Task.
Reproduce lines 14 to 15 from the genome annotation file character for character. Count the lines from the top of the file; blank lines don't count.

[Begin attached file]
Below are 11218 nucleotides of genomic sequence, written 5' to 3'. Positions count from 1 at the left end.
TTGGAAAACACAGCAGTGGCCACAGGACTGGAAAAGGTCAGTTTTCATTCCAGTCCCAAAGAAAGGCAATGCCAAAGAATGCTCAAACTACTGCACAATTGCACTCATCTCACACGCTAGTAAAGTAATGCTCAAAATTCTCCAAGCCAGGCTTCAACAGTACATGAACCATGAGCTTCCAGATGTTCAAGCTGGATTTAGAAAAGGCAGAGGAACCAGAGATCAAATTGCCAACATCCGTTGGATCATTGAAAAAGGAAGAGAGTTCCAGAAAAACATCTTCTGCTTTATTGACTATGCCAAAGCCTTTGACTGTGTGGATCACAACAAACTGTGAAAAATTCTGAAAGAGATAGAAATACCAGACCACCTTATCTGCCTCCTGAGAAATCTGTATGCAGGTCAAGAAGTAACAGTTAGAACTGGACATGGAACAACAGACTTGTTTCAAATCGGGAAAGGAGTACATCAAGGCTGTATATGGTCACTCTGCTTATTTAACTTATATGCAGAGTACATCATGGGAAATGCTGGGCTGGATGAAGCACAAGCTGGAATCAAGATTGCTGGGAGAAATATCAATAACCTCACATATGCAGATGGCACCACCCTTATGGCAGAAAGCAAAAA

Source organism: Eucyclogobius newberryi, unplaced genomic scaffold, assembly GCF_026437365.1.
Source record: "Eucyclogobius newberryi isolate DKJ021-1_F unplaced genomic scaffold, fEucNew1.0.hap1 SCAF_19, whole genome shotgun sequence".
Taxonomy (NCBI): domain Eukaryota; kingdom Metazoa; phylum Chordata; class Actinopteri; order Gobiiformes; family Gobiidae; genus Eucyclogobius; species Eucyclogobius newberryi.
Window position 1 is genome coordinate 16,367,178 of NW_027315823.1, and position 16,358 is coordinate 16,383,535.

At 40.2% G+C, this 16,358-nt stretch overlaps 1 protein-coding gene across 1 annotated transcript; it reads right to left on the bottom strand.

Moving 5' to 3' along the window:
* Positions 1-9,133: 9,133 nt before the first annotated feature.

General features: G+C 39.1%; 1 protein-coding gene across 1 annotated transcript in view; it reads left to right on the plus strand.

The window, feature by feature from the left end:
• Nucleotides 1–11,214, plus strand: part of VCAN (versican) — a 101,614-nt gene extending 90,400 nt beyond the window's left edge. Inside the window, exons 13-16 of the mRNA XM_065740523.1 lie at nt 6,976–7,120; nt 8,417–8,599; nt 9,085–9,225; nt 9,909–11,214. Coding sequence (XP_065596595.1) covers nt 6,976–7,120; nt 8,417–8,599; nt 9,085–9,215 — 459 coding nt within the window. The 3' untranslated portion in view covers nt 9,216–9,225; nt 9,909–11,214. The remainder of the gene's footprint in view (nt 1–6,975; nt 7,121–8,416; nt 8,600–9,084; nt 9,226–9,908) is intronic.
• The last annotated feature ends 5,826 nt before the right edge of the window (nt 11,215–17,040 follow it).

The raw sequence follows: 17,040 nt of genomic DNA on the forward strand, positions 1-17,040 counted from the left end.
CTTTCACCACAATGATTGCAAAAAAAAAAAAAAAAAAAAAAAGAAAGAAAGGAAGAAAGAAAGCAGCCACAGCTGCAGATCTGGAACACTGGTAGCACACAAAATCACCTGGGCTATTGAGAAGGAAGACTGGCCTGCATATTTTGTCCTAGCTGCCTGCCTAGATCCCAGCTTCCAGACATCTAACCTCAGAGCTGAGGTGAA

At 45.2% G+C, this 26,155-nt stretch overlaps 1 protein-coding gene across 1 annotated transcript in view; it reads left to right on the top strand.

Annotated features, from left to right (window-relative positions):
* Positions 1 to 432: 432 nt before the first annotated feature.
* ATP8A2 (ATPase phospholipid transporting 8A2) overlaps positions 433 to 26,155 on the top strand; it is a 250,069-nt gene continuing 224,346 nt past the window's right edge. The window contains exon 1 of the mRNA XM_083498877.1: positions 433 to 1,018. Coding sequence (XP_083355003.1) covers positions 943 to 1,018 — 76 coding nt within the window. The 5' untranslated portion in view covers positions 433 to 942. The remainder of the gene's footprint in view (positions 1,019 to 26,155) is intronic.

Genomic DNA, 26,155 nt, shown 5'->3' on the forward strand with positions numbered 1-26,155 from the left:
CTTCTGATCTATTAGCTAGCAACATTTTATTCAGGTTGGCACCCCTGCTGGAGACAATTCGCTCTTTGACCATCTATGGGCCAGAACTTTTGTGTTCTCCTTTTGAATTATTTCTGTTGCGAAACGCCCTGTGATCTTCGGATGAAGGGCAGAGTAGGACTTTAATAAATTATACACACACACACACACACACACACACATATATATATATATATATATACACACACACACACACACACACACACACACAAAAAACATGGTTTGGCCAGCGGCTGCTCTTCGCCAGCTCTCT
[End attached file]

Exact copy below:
The raw sequence follows: 17,040 nt of genomic DNA on the forward strand, positions 1-17,040 counted from the left end.
CTTTCACCACAATGATTGCAAAAAAAAAAAAAAAAAAAAAAAGAAAGAAAGGAAGAAAGAAAGCAGCCACAGCTGCAGATCTGGAACACTGGTAGCACACAAAATCACCTGGGCTATTGAGAAGGAAGACTGGCCTGCATATTTTGTCCTAGCTGCCTGCCTAGATCCCAGCTTCCAGACATCTAACCTCAGAGCTGAGGTGAA